It’s been a rough couple of months.
Our oldest dog, Lammy Lamb, has been getting nearer to the end of her life, and I have been struggling. I’ve had to make the dreaded decision before — only two of the 9 dogs we have lost over the years died in their sleep– but for some reason, this time it is especially hard.
Lammy Lamb came into my life when I needed her most. I was trying to claw my way out of a deep, suicidal depression. She was nine-years-old, and not like any dog we had ever had. She was hilarious. In a world that I was finding increasingly baffling, and uncomprehendingly cruel, the laughter she drew out of me was no small feat.
She came to us with the name ‘Desiree’, a moniker too high class and polite for such a little rascal. Being a Jack Russell Terrier, she was clever and mischievous. It kind of comes with the territory. She loved being the center of attention, and she loved to be babied.
“The removal of all of the bottom teeth between her incisors left a wide space, and where before her tongue had rested against those teeth, now it often protruded a half-inch or so out of her mouth. The result was a face with an expression so adorable we were often reduced to baby talk when addressing her. Like two little girls with a favorite doll, Dalene and I dressed Desi in baby clothes and took turns holding her and rocking her. She loved the attention and would let us hold her for hours. Whenever we passed her back and forth like an infant we wouldn’t be able to keep from laughing. She was such a stiff little dog, but so content to play the baby, dressed in jammies with her tongue sticking out. Never had a dog been made to feel more loved and welcome in our home.” (from Circling the Waggins)
Her curly coat and peculiar gait reminded us of a little goat, and so she became known as “Lammy Lamb”. At nine years old and true to her breed, she was full of life and full of business. She kept busy by aggravating the other dogs, and teaching them bad habits.
“Lammy-Lamb has (also) taught Waldo how to chase the cats. He caught on immediately and takes great delight in tormenting them. (…)
Lammy-Lamb does not chase the cats. She leads the charge, but as soon as she knows that Waldo has taken up the chase, she backs off and watches while he bullies and chases and is scolded and shamed. Lammy-Lamb is a very bad influence. If she didn’t live here, I wouldn’t let Waldo hang out with her.” (from Circling the Waggins)
Lammy Lamb has been circling the exit ramp since December of 2013. She had a honking tumor on her adorable doopa that had reached a crisis stage. It was surgery or euthanasia. We opted to give her a chance, and she had the surgery. Throughout 2014, she was back to her feisty and incomparable self. But by April of this year, her health had begun to head south.
We gave her everything we could think of to give her quality of life. When she began to lose weight, we switched her to a high calorie food to help her keep the pounds on. When she was having trouble retaining body heat, we dressed her in a onesie. When she began getting forgetful about going outside, we put her in diapers. I washed her soiled bottom sometimes five times a day. When her eyes failed and she began getting herself into sketchy predicaments, we crated her at night for her safety. When she had trouble getting traction on the floors, we bought her traction socks; and when those weren’t as successful as we’d hoped, we bought her shoes. On cold nights, I took her to bed with me and curled my body around hers.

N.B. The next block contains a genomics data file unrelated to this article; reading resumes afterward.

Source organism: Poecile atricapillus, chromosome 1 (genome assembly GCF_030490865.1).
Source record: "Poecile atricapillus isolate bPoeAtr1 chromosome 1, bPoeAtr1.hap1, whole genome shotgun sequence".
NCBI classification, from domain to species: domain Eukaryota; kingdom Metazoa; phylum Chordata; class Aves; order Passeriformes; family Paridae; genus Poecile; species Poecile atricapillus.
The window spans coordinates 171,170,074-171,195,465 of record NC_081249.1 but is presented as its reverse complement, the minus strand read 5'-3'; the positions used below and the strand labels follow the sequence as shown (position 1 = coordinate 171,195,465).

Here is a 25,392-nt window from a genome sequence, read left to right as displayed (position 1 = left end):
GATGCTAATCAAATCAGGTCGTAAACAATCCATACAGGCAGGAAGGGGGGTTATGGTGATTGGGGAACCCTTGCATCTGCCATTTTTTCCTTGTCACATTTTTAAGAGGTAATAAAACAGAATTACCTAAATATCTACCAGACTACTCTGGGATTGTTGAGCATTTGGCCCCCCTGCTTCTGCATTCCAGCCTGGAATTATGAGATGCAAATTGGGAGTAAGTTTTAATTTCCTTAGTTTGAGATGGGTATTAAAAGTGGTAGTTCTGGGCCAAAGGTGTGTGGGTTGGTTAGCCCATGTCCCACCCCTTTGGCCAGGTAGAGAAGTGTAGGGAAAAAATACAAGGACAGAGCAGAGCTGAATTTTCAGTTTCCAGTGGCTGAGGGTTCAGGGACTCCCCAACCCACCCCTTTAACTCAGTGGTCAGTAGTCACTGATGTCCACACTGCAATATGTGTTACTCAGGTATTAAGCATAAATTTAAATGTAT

Lammy Lamb had bad days that were very very bad, and good days that were amazing. But it was a roller coaster. After a run of bad days, I would begin to struggle with what should be done. She became very sick and dehydrated, and in a last ditch, we gave her lactated ringers for ten days. She regained her strength. She ate with gusto!
Then, three weeks ago another low so frightening I became resolved and made an appointment, but Dalene convinced me to hold off, and the following day Lammy Lamb bounced back with new vigor.
Each up-and-down-and-then-up-again, the ability to make a decision became harder.
Now, it’s only a few months short of her eighteenth birthday. She has been with us for half of her life. Her spine is so bent, that head hanging, she staggers like a drunken crone. Her movement across the room is often achieved via a combination of drunken stumbling, somersaults, and scoots. Sometimes, when standing still, she places the top of her head on the floor to balance herself. Everything has become a struggle.
The only thing left to do for her is hold her, which she loves — except when she doesn’t. Then she makes her will known by kicking her legs like any two-year-old taking a tantrum.
This past Saturday, she stopped eating. We have not been able to tempt her palate even with Prime Rib, so we know that now it is truly time. I took her outside today so she could lie naked in the grass for thelast time. To feel the sun on her bones, the breeze in her fur. I will take her to bed with me tonight and cuddle her as long as she’ll allow.
Tomorrow, I will help her run free again.